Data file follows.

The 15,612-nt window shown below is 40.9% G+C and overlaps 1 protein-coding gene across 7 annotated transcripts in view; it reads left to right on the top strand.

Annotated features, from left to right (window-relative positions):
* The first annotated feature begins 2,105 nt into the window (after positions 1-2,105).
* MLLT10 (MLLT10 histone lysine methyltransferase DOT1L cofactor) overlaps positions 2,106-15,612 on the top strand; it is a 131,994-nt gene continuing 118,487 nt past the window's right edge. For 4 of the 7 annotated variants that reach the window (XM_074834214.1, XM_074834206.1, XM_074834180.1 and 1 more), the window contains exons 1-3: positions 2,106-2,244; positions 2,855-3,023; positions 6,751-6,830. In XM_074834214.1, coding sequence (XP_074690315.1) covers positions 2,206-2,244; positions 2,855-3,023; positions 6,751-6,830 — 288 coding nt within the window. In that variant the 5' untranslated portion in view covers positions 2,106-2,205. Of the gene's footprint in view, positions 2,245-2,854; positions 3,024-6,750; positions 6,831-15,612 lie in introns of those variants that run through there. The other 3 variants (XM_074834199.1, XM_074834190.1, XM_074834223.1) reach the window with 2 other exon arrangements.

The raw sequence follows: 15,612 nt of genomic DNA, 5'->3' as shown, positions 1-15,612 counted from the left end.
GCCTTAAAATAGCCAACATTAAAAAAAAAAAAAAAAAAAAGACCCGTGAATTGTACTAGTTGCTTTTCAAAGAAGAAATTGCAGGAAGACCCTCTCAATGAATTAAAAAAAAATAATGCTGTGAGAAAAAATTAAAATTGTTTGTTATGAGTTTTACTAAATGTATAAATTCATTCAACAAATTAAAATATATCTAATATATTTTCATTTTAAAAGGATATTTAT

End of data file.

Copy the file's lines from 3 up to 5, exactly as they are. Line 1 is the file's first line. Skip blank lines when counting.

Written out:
* The first annotated feature begins 2,105 nt into the window (after positions 1-2,105).
* MLLT10 (MLLT10 histone lysine methyltransferase DOT1L cofactor) overlaps positions 2,106-15,612 on the top strand; it is a 131,994-nt gene continuing 118,487 nt past the window's right edge. For 4 of the 7 annotated variants that reach the window (XM_074834214.1, XM_074834206.1, XM_074834180.1 and 1 more), the window contains exons 1-3: positions 2,106-2,244; positions 2,855-3,023; positions 6,751-6,830. In XM_074834214.1, coding sequence (XP_074690315.1) covers positions 2,206-2,244; positions 2,855-3,023; positions 6,751-6,830 — 288 coding nt within the window. In that variant the 5' untranslated portion in view covers positions 2,106-2,205. Of the gene's footprint in view, positions 2,245-2,854; positions 3,024-6,750; positions 6,831-15,612 lie in introns of those variants that run through there. The other 3 variants (XM_074834199.1, XM_074834190.1, XM_074834223.1) reach the window with 2 other exon arrangements.

The raw sequence follows: 15,612 nt of genomic DNA, 5'->3' as shown, positions 1-15,612 counted from the left end.